Question re: rabies

Ian A. York york at mbcrr.dfci.harvard.edu
Mon Sep 11 10:38:35 EST 1995


In article <Laurie_McDonough-110995091901 at srquadra.geo.brown.edu>,
Laurie McDonough <Laurie_McDonough at brown.edu> wrote:
>Would someone please explain to me why no test for rabies has been
>developed?  It would seem that an antibody test could be easily developed. 

Why does it seem 'obvious'?  I don't know for sure, but I'm very 
skeptical that many cases of rabies will show any antibody response.  The 
virus rapidly enters nerve cells, and spreads by cell-to-cell contact, 
and therefore (1) remains sequestered in an immunologically privileged 
site (the nervous system) and (2) doesn't enter the circulation or other 
regions to become accessible to the immune response.  Further, the 
infection can progress more rapidly than a primary immune response can 
develop.  

If you mean by "antibody test" an "antigen test" (that is, if you want to 
make a test that uses antibodies to detect the rabies antigen, such as an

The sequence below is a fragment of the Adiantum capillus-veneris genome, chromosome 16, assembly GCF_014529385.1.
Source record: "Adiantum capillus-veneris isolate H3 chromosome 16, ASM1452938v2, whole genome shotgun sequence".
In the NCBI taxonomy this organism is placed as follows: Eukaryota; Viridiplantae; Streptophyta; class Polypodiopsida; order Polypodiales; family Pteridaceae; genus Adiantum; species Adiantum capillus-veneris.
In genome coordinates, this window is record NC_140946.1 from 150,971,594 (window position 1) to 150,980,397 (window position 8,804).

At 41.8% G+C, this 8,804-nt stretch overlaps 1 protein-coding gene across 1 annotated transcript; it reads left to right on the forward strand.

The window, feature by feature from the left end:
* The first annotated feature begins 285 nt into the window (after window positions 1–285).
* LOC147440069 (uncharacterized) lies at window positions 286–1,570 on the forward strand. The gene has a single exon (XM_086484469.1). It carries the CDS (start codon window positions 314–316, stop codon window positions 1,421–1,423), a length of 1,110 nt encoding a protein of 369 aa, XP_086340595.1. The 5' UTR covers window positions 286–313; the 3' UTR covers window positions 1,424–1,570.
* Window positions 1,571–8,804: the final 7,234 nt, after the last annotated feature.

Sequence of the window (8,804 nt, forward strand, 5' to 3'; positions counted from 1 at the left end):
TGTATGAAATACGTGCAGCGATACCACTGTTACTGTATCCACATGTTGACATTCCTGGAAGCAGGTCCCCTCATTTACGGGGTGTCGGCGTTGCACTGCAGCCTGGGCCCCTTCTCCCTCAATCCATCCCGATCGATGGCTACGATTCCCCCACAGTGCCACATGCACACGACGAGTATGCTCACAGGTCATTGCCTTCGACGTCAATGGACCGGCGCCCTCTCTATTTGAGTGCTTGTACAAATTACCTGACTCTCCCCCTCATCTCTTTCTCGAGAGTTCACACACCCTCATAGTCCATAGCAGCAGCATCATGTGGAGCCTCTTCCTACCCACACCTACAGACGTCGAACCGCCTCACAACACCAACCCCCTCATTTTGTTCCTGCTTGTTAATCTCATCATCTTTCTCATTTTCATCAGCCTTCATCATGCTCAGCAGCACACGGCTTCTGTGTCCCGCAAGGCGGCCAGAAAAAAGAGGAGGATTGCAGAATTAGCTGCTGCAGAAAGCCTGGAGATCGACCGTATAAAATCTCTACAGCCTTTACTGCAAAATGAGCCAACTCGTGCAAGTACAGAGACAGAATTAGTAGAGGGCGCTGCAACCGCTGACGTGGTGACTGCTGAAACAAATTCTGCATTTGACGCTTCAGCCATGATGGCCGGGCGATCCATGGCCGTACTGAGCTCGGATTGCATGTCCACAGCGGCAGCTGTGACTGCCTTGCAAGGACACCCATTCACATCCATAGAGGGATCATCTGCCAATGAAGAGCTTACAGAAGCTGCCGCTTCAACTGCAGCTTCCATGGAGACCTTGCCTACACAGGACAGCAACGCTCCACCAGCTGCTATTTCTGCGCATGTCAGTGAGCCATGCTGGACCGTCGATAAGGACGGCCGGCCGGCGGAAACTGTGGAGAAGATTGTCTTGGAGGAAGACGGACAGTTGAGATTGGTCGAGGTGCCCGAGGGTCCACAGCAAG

elisa or western blot) then you have an even greater problem, which is 
that the site of virus replication is not exactly easily reached.  In 
fact the test that's used is such an antigen tesat, but since it has to 
be done on nervous tissue the animal in question must be killed first.  
Unless you can suggest a useful method of testing the brain (I think it's 
the negri bodies in the hyothalamus that are checked) in a non-fatal way.

>Obviously, if one had an expensive animal, say a AKC champion dog, which
>got into a tangle with a wild animal, a test to see if the dog had
>contracted rabies would be much more efficient and less expensive than
>quarantine.

It would only be 'more efficient' if it had any chance of working.

>I have also been told that the incubation period for rabies in cats and
>dogs ranges from six months to several years, is this true?

Nonsense.  The incubation period can range from a few days to a few 
months.  One of the most important factors is the area that's bitten: if 
the bite is very close to the brain (eg on the face) the infection can 
progress more rapidly than if the infection is distal and the virus needs 
to pass through the peripheral nerves first.

I don't know the upper end of the incubation period; I believe cases thta 
have taken 6 months or so from exposure to clinical signs have been 
documented.  I doubt there is anything much longer than that.

Ian
-- 
Ian York   (york at mbcrr.harvard.edu)
Dana-Farber Cancer Institute, 44 Binney St., Boston MA 02115
Phone (617)-632-3921     Fax  (617)-632-2627




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